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The Desperate Housewives of Wisteria Lane have a new address: Istanbul’s Gul Street. In Russia, Peg and Al Bundy of Married … With Children have morphed into Gena and Dasha, who squabble in their apartment in Yekaterinburg rather than a suburban home near Chicago. And Sony (SNE) this summer released an Arabic version of Everybody Loves Raymond to coincide with the heavy Ramadan TV-viewing season, proving that dysfunctional families know no borders.
For decades, American situation comedies and dramas dubbed into other languages have been standard fare on TV screens worldwide. Now broadcasters in Turkey, Russia, and emerging markets are increasingly padding their prime-time schedules with locally produced versions of shows licensed from U.S. studios. The close-to-home strategy is working. The Istanbul housewives—Yasemin, Nermin, Elif, Zelis, and Emel, known locally as Desperate Women—star in the eighth-most watched series on Turkish TV courtesy of Walt Disney (DIS), which owns global rights to the show. And Sony has remade Married … With Children a dozen times for international markets. “Right now we see that in the Middle East, the TV world has an exploding appetite for everything,” says Andrea Wong, president of international production at Sony Pictures Television.
It’s not just small markets that are attracting attention. Warner Bros.’s (TWX) Chinese version of Gossip Girl, called V Girl, will premier in the second quarter of next year, says Andrew Zein, senior vice president of creative format development and sales at Warner Bros. International Television Production. And Russia, which Zein calls a “significant market with an appetite for scripted format,” will see the police series Without a Trace air later this year.
Reality- and game-show formats have been sold in multiple markets for years—think Survivor or Who Wants to Be a Millionaire? What’s different today is increased availability of free and paid channels on satellite and cable systems in emerging markets that has fed a growing appetite for localized versions of American dramas and sitcoms. The localized shows, which typically draw heavily from the scripts and dialog of the original U.S. episodes, appeal to audiences who don’t want to watch dubbed or subtitled programs. And in conservative cultures, plot lines can more easily be adjusted to avoid offending social mores.
It’s easy to see why programmers want to go global. Developing countries including Brazil, Turkey, Colombia, and Vietnam make up nine of the top 10 fastest-growing markets in terms of ad revenue, according to Informa Telecoms & Media in London. Disney on Sept. 18 announced that a Turkish version of Private Practice, a spinoff of the hit ABC medical drama Grey’s Anatomy, will start airing next month on the Fox (NWSA) Turkey channel. Better yet, says Catherine Powell, Disney’s senior vice president of media distribution for Europe, the Middle East, and Asia, “Turkish products appeal in the entire region and we can get secondary revenue by licensing the Turkish drama to other countries.” Turkey’s Desperate Women, now in its second season, has been licensed by Disney to Dubai’s MBC Group, a satellite TV company in the Middle East.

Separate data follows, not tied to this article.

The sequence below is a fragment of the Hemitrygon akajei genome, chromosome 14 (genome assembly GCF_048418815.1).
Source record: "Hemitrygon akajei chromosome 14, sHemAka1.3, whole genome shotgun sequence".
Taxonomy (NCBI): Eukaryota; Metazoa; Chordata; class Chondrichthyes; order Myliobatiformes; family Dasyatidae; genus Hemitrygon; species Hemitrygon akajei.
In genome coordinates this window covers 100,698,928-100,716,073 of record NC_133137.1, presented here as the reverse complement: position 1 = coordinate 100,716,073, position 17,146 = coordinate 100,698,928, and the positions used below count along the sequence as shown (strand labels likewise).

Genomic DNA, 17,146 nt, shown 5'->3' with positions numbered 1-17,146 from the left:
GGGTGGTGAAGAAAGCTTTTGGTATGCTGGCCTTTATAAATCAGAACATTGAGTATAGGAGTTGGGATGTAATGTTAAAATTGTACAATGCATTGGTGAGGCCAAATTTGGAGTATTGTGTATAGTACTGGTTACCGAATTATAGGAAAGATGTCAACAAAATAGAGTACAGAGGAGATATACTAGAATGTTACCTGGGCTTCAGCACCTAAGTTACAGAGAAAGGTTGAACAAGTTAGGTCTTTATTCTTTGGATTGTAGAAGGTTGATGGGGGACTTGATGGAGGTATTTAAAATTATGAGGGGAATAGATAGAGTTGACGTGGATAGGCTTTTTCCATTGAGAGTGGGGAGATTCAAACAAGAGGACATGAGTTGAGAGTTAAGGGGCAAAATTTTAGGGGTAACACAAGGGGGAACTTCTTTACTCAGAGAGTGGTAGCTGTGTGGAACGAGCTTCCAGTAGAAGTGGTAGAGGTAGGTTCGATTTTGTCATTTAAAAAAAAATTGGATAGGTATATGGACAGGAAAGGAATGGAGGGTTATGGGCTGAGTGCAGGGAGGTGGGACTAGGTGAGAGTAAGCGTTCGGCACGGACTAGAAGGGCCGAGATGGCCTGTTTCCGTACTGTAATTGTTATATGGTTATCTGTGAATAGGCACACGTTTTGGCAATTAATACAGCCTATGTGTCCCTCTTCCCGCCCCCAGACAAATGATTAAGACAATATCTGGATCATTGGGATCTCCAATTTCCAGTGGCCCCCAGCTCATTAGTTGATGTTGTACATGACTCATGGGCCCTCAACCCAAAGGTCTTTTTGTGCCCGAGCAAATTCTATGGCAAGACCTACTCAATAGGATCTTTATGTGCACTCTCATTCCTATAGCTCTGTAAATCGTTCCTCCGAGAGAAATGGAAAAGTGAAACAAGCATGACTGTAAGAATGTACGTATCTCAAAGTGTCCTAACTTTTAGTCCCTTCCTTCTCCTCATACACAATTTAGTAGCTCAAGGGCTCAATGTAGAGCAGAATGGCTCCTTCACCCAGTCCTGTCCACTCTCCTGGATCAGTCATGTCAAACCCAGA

As ad revenue in emerging markets rises, broadcasters have more money to spend on programming—the bread and butter of U.S. studios. Says Michael Edelstein, president of international TV production for NBCUniversal (CMCSA), which has adapted Law & Order in Russia: “We have high hopes for this side of the business.”
Guy Bisson, television research director at IHS Screen Digest (IHS), says one big lure is that many of the foreign TV markets will continue to expand as Western markets mature. “Russia, Turkey, Latin America are moving from a small offer of TV or cable to a large choice of channels and new pay-TV platforms,” he says.
The interest in localized content has led U.S. studios to buy foreign production houses so they can get more than just licensing fees from their series ideas. “If a studio is doing a format deal for one of its shows, it can further make money if their local production company makes it,” says Stewart Clarke, editor of London-based Television Business International. In 2010, Warner Bros. bought Shed Media Group, the U.K. company behind Supernanny and Footballers’ Wives. Sony Pictures Television now owns 18 production companies worldwide.
Alterations to the original shows are sometimes required to suit international viewers. Sony says the Arabic version of Everybody Loves Raymond eliminated a scene where the series’ starring couple was in bed. TV executives in China requested their adaptation of the high school musical show Glee show the actors in university, says Yoni Cohen, senior vice president for development and sales at 20th Century Fox. Glee, one of the top-rated shows in the U.S., could prove problematic in some markets, as the show has openly gay actors and discusses teen sex and teen pregnancy, he says. “We try very hard not to let other cultures dictate,” Cohen says. “And we’d rather not do a show in the end if it steps beyond an adaptation and into a reinvention.”
The bottom line: American TV shows have been a mainstay for foreign broadcasters for decades. Now they’re being adapted to international markets.